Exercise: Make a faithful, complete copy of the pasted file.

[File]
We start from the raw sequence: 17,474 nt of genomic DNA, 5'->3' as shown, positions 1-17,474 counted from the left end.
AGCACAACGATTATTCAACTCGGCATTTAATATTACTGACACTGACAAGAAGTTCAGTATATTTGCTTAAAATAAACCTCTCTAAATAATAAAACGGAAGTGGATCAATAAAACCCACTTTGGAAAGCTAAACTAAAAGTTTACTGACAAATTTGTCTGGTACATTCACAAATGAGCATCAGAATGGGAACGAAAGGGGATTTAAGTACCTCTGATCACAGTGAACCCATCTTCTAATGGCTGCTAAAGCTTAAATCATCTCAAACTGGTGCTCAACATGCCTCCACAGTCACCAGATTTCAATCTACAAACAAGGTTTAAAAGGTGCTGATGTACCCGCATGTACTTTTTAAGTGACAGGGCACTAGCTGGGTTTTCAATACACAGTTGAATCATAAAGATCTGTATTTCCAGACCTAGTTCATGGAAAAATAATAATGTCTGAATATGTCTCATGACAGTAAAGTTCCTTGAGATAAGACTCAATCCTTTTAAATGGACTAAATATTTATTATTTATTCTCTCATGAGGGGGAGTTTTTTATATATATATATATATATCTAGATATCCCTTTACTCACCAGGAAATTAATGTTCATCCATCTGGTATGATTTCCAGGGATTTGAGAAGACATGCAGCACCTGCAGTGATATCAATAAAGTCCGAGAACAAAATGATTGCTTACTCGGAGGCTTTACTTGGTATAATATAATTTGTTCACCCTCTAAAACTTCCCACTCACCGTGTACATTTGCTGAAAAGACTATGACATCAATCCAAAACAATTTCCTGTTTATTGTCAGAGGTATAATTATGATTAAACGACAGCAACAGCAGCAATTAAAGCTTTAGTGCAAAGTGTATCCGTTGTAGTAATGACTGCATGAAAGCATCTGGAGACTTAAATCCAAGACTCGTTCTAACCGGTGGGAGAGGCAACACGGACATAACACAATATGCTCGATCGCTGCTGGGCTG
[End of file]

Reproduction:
We start from the raw sequence: 17,474 nt of genomic DNA, 5'->3' as shown, positions 1-17,474 counted from the left end.
AGCACAACGATTATTCAACTCGGCATTTAATATTACTGACACTGACAAGAAGTTCAGTATATTTGCTTAAAATAAACCTCTCTAAATAATAAAACGGAAGTGGATCAATAAAACCCACTTTGGAAAGCTAAACTAAAAGTTTACTGACAAATTTGTCTGGTACATTCACAAATGAGCATCAGAATGGGAACGAAAGGGGATTTAAGTACCTCTGATCACAGTGAACCCATCTTCTAATGGCTGCTAAAGCTTAAATCATCTCAAACTGGTGCTCAACATGCCTCCACAGTCACCAGATTTCAATCTACAAACAAGGTTTAAAAGGTGCTGATGTACCCGCATGTACTTTTTAAGTGACAGGGCACTAGCTGGGTTTTCAATACACAGTTGAATCATAAAGATCTGTATTTCCAGACCTAGTTCATGGAAAAATAATAATGTCTGAATATGTCTCATGACAGTAAAGTTCCTTGAGATAAGACTCAATCCTTTTAAATGGACTAAATATTTATTATTTATTCTCTCATGAGGGGGAGTTTTTTATATATATATATATATATCTAGATATCCCTTTACTCACCAGGAAATTAATGTTCATCCATCTGGTATGATTTCCAGGGATTTGAGAAGACATGCAGCACCTGCAGTGATATCAATAAAGTCCGAGAACAAAATGATTGCTTACTCGGAGGCTTTACTTGGTATAATATAATTTGTTCACCCTCTAAAACTTCCCACTCACCGTGTACATTTGCTGAAAAGACTATGACATCAATCCAAAACAATTTCCTGTTTATTGTCAGAGGTATAATTATGATTAAACGACAGCAACAGCAGCAATTAAAGCTTTAGTGCAAAGTGTATCCGTTGTAGTAATGACTGCATGAAAGCATCTGGAGACTTAAATCCAAGACTCGTTCTAACCGGTGGGAGAGGCAACACGGACATAACACAATATGCTCGATCGCTGCTGGGCTG